“There maybe upwards of 40,000 patients that might be candidates for lung transplants to help them breathe better and live longer in frankly a much more improved quality of life if there were enough lungs to transplant.”

Egan says there is a great need for healthy lungs.

“Lung disease is now the third-leading cause of deaths in the United States,” he says. “While it is far behind cancer and cardiovascular disease, there are close to 200,000 deaths every year from in-stage lung disease.”

The trial has two crucial parts. The first step is retrieving the lungs, departing from the normal donation process.

Currently, the organs of registered donors who die outside of hospitals are not used. This is where Egan says the difference can be made.

There is a one to two hour window for the lungs to be recovered after the donor has died.

If emergency workers determine that the patient cannot be resuscitated, the local organ recovery agency will step in to contact the next-of-kin for permission to participate in the clinical trial.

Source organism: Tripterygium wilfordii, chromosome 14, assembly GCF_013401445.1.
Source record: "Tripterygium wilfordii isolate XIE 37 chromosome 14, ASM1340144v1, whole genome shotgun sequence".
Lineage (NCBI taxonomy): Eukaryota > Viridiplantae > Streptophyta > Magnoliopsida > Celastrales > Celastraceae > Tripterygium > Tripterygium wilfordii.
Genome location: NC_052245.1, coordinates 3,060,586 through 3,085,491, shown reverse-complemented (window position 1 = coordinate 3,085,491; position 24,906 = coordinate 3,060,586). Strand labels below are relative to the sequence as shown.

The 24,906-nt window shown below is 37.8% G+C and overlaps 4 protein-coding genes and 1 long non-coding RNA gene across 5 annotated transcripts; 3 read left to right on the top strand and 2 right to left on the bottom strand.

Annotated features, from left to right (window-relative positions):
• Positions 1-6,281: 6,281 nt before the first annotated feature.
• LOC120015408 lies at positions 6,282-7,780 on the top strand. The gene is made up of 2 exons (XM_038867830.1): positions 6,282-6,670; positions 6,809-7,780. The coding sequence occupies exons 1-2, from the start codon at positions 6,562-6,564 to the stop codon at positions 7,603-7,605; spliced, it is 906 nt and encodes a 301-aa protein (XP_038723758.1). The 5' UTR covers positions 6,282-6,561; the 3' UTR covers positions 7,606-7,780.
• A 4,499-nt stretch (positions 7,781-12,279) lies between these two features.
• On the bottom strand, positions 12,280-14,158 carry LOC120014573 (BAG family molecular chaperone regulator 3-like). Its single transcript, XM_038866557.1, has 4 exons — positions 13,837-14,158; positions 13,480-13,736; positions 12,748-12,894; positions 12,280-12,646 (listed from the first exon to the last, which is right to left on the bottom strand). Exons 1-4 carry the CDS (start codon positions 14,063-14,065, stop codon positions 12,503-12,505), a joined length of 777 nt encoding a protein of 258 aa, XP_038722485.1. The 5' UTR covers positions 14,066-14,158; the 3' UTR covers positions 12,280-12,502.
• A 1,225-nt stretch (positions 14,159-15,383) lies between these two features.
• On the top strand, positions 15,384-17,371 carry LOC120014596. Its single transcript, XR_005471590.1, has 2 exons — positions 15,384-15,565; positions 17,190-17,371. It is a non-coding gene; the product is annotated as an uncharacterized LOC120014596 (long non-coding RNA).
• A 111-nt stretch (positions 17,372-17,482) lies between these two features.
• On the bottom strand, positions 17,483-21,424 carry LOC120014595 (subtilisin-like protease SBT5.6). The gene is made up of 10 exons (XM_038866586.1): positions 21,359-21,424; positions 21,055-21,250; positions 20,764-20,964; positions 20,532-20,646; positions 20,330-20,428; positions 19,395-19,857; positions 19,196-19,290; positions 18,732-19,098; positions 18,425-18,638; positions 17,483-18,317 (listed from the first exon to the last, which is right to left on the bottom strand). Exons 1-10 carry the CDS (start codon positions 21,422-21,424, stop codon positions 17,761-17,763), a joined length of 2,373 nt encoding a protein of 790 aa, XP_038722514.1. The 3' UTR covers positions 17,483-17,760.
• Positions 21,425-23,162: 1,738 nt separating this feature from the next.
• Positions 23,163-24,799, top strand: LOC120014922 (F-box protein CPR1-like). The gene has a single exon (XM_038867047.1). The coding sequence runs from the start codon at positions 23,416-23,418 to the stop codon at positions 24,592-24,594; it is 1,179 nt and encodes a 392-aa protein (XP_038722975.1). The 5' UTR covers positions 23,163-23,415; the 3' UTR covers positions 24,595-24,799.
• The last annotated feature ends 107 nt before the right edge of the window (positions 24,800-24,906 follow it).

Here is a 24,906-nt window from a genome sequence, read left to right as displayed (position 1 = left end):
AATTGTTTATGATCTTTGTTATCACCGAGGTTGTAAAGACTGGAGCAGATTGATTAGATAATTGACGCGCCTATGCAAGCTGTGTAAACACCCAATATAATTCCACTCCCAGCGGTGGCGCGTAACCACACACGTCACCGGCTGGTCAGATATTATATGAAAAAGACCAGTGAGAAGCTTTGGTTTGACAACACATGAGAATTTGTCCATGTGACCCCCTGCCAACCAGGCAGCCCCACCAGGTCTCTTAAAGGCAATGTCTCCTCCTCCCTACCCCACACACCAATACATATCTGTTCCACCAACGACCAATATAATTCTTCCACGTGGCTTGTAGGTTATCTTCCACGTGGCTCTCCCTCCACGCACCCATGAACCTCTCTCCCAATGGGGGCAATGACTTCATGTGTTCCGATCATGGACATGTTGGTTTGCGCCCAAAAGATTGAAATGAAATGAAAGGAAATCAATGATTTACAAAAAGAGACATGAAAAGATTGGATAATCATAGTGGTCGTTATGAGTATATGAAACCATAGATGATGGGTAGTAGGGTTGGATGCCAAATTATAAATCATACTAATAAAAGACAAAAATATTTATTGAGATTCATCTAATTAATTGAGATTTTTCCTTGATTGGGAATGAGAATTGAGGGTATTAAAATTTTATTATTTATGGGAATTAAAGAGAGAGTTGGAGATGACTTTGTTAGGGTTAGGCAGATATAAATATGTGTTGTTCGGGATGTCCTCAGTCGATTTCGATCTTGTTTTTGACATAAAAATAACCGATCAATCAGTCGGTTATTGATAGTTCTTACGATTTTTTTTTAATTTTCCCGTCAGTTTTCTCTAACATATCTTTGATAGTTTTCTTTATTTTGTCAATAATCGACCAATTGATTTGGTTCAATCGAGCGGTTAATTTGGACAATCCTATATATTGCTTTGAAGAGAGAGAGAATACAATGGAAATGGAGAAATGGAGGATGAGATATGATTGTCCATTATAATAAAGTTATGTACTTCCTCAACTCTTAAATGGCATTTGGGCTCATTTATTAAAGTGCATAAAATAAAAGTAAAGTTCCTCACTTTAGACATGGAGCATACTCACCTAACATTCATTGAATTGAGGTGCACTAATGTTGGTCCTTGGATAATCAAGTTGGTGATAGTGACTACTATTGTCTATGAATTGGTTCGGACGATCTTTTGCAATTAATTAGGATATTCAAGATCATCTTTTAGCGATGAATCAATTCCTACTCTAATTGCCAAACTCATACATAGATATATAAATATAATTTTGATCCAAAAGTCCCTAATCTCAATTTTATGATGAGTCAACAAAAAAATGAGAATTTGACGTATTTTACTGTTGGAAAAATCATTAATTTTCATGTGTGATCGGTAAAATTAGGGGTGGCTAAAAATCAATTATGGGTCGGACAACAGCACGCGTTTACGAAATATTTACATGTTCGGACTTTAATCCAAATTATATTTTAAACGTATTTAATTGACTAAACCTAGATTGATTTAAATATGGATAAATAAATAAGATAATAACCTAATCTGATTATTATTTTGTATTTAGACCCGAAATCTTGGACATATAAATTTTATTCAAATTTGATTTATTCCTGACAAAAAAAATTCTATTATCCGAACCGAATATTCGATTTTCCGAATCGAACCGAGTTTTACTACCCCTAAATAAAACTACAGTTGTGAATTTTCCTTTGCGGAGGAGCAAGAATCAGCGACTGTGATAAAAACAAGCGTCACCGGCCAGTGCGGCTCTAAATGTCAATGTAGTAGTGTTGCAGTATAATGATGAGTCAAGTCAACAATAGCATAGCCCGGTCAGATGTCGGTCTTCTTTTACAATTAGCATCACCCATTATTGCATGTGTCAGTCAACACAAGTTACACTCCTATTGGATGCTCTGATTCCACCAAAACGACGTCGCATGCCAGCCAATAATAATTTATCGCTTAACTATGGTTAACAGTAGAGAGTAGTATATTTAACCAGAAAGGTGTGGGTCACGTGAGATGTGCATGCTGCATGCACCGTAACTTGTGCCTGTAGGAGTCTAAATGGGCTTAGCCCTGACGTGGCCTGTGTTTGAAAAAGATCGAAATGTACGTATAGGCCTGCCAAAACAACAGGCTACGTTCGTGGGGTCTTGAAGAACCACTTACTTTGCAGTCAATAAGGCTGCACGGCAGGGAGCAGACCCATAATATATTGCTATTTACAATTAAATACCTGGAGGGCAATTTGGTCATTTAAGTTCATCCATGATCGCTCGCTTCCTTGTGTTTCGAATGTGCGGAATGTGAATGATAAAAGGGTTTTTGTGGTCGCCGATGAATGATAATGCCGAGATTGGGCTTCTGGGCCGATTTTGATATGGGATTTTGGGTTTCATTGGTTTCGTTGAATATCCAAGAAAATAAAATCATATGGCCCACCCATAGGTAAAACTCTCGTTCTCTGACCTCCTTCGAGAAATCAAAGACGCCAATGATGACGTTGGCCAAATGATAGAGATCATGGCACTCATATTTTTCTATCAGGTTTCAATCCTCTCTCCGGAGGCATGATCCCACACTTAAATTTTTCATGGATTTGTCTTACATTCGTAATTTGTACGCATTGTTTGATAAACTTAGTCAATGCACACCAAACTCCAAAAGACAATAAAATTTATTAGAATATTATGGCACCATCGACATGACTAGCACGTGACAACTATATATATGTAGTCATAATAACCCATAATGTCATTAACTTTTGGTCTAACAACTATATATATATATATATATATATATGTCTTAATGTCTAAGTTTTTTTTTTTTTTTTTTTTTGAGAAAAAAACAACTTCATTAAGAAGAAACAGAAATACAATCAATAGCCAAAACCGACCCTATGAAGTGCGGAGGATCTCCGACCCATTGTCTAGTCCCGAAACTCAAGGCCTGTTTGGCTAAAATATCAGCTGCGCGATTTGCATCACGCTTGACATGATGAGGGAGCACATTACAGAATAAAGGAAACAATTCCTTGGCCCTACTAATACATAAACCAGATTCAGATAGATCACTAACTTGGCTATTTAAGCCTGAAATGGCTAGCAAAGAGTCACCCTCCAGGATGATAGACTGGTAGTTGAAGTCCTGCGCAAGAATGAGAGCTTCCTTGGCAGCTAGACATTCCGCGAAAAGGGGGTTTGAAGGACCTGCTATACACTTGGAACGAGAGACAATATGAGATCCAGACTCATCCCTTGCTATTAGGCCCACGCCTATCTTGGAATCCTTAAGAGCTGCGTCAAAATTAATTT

Once permission is granted, emergency workers will then pump a small amount of air into the lungs to preserve them during the transport to a hospital.

Part two of the trial begins once the lungs arrive at the hospital.

Inside a dome-shaped machine, Egan’s lab perfuses and ventilates the lungs with a special solution to determine suitability for transplantation. The liquid is met to flow like blood would inside the lungs.

When the lungs are found to be healthy, the organs will be transplanted to patients who have consented under FDA- and IRB-approved standards and practices.

The trial pools together the cooperation of organizations such as the emergency rooms of UNC and Duke Hospitals; Wake County EMS; and Carolina Donor Services, the regional organ procurement organization.

If the trial proves successful, Egan believes it could lead to revolutionizing the organ donation process in the United States.

“Other organs might be salvaged down the road if we can change the whole paradigm of what happens to individuals after death if they have indicated a desire to be an organ donor.”

Egan was recruited by the UNC School of Medicine to start the lung transplant program in 1989.